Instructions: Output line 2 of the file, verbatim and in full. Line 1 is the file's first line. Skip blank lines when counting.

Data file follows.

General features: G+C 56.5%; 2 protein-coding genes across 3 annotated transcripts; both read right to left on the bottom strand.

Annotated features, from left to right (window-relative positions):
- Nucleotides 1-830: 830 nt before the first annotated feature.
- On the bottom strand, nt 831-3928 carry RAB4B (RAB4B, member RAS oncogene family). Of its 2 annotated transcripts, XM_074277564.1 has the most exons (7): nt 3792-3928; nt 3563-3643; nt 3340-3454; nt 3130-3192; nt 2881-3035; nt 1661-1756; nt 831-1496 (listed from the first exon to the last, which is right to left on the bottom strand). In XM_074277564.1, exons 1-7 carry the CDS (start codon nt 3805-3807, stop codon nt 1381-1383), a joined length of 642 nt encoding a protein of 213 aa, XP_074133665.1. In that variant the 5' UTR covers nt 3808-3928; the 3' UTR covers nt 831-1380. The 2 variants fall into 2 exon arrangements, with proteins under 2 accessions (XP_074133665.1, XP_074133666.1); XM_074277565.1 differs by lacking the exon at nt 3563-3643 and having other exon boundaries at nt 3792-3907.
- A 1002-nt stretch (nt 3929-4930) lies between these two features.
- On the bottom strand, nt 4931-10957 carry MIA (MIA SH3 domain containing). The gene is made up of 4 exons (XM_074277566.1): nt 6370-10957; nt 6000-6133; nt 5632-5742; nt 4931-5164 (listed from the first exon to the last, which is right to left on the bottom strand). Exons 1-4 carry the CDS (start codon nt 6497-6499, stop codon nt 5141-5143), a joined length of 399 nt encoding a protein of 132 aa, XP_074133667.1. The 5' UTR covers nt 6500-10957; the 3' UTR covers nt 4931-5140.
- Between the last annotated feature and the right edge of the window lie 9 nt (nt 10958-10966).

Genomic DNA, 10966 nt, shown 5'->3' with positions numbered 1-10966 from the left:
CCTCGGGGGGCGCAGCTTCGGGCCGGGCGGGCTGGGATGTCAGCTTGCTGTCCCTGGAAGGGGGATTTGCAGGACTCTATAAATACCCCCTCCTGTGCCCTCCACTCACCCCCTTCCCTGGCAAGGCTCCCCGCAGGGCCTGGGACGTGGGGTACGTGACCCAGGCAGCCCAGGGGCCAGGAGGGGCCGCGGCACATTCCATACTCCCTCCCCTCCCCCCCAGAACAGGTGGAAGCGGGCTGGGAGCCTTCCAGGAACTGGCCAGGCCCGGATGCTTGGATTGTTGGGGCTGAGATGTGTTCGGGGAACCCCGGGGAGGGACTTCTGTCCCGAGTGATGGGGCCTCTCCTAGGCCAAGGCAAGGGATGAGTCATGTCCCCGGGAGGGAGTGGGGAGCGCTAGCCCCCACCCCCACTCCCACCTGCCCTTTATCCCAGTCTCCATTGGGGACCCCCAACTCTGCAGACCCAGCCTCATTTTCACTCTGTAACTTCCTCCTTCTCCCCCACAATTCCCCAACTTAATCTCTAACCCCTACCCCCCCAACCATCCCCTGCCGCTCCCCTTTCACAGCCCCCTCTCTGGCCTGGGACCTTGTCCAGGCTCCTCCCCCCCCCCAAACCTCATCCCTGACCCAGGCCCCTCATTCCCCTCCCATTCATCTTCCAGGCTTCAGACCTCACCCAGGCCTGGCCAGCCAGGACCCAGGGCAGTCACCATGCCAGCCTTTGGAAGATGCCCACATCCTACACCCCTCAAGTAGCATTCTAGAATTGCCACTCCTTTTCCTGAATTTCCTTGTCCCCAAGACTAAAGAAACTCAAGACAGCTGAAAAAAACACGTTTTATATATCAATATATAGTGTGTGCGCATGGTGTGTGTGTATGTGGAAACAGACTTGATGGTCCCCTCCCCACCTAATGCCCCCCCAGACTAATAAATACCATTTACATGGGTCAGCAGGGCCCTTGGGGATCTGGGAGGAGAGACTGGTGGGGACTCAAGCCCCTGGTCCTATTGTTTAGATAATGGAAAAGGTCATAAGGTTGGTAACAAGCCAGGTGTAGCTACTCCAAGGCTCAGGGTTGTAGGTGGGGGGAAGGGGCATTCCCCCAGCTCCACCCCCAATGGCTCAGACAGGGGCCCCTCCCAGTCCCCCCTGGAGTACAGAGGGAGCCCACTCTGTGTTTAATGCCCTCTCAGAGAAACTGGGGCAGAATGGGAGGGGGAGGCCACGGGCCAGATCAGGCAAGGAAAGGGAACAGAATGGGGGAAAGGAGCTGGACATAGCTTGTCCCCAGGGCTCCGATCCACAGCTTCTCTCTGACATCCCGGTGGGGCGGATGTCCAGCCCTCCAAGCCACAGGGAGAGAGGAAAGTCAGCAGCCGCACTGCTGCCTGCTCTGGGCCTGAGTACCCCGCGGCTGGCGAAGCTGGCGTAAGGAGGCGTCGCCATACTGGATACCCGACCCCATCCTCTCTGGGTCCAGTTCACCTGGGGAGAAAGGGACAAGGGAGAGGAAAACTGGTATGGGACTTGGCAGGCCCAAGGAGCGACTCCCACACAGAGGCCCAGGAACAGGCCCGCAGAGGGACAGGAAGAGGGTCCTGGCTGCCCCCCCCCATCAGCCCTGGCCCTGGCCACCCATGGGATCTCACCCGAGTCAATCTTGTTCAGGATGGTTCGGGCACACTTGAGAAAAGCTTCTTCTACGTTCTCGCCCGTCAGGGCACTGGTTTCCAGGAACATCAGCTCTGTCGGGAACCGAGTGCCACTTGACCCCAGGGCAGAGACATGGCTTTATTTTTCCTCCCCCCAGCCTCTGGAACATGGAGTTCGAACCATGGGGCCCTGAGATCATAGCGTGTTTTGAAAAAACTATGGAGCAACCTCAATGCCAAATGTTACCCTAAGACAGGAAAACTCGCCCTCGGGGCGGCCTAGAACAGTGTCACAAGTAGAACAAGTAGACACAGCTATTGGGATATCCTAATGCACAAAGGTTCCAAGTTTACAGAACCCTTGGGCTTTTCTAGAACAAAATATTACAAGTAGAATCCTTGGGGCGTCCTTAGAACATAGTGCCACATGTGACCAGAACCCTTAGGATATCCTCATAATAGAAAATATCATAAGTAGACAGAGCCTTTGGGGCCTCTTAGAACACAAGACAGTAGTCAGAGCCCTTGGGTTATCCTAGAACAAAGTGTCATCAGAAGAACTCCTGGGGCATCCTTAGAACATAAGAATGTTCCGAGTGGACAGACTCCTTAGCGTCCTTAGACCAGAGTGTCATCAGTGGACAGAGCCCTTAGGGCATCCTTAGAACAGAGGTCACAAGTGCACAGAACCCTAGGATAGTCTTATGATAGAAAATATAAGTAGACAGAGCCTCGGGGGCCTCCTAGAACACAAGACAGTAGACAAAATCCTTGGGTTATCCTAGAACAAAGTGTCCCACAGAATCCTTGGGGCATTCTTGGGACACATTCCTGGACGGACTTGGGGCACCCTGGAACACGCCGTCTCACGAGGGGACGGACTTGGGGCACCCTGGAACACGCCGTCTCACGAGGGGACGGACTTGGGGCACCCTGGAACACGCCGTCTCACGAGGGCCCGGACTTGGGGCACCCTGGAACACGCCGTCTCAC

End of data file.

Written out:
Annotated features, from left to right (window-relative positions):